In the wake of Sunday’s sad end to an otherwise successful Ravens season, the conversation about the near-term future of the team turned in two predictable directions.
Obviously, one of them pertained to the care and feeding of the new franchise quarterback after Lamar Jackson struggled so noticeably through the first three quarters of his first playoff game, and that discussion started immediately.
Coach John Harbaugh dismissed any question about his status as the starter going forward and made it clear that Jackson’s learning curve will be the major point of emphasis when the Ravens begin their offseason workouts in a few months.
The other issue might actually be more pressing since it regards the NFL’s top defense, which could look very different when the Ravens open training camp in July.
The Ravens have decisions to make on seven defensive starters, including cornerstone linebackers Terrell Suggs and C.J. Mosley, who could both be unrestricted free agents when the signing period begins in mid-March.
Za’Darius Smith and Brent Urban also could be unrestricted free agents, while veterans Jimmy Smith, Eric Weddle and Brandon Carr could become salary cap casualties.
Nobody has to tell Harbaugh or new general manager Eric DeCosta how important it will be to maintain some semblance of the defense that gave up the fewest yards of any in the league and the fewest points of any AFC team.
Though the forefront of the offense figures to remain largely intact, 2019 still figures to be a developmental season for Jackson, who clearly has plenty of work to do to become a fully functional NFL quarterback. The Los Angeles Chargers exposed his limitations in their two recent games against the Ravens.
There certainly is reason to believe that Jackson and the Ravens will hit the ground running in September, but there is no room to discount the importance of a defense that proved during the second half of this season that it could gloss over a lot of his rookie mistakes.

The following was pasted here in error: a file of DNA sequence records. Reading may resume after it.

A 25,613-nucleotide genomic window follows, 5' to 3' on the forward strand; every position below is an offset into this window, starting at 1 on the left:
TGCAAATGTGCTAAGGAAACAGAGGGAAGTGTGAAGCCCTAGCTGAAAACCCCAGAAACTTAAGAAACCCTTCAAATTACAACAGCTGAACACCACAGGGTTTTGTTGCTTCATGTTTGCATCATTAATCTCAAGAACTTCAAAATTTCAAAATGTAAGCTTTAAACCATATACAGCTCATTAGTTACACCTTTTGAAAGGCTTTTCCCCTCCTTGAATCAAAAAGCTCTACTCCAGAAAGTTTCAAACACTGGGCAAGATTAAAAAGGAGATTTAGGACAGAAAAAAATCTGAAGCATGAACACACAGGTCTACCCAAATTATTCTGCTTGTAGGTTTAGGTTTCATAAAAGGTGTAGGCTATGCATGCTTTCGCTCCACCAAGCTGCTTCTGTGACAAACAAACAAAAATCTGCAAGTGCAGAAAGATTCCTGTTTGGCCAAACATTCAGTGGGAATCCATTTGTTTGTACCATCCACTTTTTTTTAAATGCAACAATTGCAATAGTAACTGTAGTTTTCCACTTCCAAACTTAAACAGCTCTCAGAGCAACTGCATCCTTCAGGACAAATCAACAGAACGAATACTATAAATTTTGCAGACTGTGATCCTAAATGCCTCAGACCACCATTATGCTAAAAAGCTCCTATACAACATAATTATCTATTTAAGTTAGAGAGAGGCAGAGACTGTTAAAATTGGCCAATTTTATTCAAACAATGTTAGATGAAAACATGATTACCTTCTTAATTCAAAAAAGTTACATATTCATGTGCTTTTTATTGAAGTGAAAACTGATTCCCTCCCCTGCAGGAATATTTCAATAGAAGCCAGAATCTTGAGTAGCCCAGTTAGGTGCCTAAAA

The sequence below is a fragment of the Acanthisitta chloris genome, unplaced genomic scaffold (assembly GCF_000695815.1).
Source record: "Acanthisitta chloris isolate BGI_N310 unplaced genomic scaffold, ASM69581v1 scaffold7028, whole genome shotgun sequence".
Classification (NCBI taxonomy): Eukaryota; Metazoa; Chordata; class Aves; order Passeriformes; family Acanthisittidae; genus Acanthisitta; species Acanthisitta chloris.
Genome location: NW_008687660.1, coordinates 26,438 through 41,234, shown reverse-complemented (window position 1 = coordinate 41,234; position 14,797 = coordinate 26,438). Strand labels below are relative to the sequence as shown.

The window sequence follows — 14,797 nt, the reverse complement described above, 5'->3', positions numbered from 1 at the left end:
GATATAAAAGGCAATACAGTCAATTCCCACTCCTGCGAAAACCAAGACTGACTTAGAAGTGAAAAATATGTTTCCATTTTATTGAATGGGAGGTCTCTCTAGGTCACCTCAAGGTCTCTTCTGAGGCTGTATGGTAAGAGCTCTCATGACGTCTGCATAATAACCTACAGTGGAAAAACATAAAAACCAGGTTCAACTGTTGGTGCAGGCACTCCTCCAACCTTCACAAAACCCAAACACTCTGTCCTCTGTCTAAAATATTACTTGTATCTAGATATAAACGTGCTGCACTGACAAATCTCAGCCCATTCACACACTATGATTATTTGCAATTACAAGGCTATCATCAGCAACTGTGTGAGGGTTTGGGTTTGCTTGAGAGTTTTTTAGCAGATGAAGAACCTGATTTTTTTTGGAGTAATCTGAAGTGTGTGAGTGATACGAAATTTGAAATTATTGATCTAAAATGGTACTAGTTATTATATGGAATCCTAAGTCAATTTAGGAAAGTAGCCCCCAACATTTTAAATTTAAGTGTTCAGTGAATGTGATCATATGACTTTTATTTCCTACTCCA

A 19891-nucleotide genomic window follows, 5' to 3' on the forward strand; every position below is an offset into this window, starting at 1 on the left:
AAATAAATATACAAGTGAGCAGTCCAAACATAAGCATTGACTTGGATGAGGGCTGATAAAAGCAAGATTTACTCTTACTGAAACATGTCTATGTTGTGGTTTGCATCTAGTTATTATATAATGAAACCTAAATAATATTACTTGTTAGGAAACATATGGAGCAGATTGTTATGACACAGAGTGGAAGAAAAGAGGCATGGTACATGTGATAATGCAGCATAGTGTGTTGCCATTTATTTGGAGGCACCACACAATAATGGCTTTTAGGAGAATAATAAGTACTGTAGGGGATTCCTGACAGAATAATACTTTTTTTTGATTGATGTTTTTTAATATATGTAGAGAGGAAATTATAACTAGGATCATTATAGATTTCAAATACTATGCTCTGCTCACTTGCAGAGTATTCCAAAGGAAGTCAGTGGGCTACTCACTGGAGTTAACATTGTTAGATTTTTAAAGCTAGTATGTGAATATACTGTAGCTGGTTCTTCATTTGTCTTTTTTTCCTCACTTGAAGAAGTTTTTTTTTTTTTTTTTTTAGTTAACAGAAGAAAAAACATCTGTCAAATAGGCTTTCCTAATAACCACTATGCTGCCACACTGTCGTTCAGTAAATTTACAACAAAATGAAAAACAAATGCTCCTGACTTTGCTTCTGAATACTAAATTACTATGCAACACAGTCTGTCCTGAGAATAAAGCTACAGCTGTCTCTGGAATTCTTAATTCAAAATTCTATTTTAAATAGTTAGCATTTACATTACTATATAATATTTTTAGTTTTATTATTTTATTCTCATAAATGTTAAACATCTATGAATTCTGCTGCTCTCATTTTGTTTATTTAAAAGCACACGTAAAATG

The proof of that was on display Sunday, when the defense held things together in the first half in spite of three fumbles (two by Jackson) and a very rocky overall performance by the same offensive unit that was so effective during the Ravens’ late run to the postseason.
There is general agreement that Mosley will be the top free agent priority, and the Ravens will have to dig deep because he’s that good and he’s the player who fits perfectly into the royal lineage of a franchise that owes its prominence to a long and storied defensive tradition. They simply cannot let him go.
No doubt, there are a lot of fans who feel the same way about Suggs, who is a certain Ring of Honor guy, but he’s nearing the end of his great career and he did not have the same impact in the second half of the season as he did early on.
Suggs had 5½ sacks through Week 7, but only registered 1½ over the final 10 games (including Sunday’s playoff loss). He had 17 solo tackles before the Week 10 bye and only nine the rest of the way. He said during his postgame scrum on Sunday that he intends to play next season and hopes that it will be with the Ravens. That likely will depend on just how much it will take to re-sign him.
Za’Darius Smith figures to be a victim of the salary cap. He had a very solid season, starting all 16 games and finishing with 8½ sacks, but he’s 26 and he’s got a chance to make a big score in free agency — likely more the Ravens can afford.
It will be interesting to see how the Ravens handle their three veteran defensive backs. Weddle could decide to retire or he could end up outside the team’s cap room ($6.5 million cap hit). The same goes for Carr, who will be 33 when the Ravens open the 2019 season and has a $5 million cap number. Jimmy Smith will be a tough call, because he’s very talented, very expensive ($16.175 million) and he hasn’t started more than 12 games in any of the past three seasons.
He did, however, finish with a flourish, intercepting two passes in the regular season finale against the Browns and registering seven solo tackles on Sunday.
This is the NFL, so there’s always turnover and the Ravens have shown in the past that they are willing to make the hard choices, even when it means cutting loose popular players.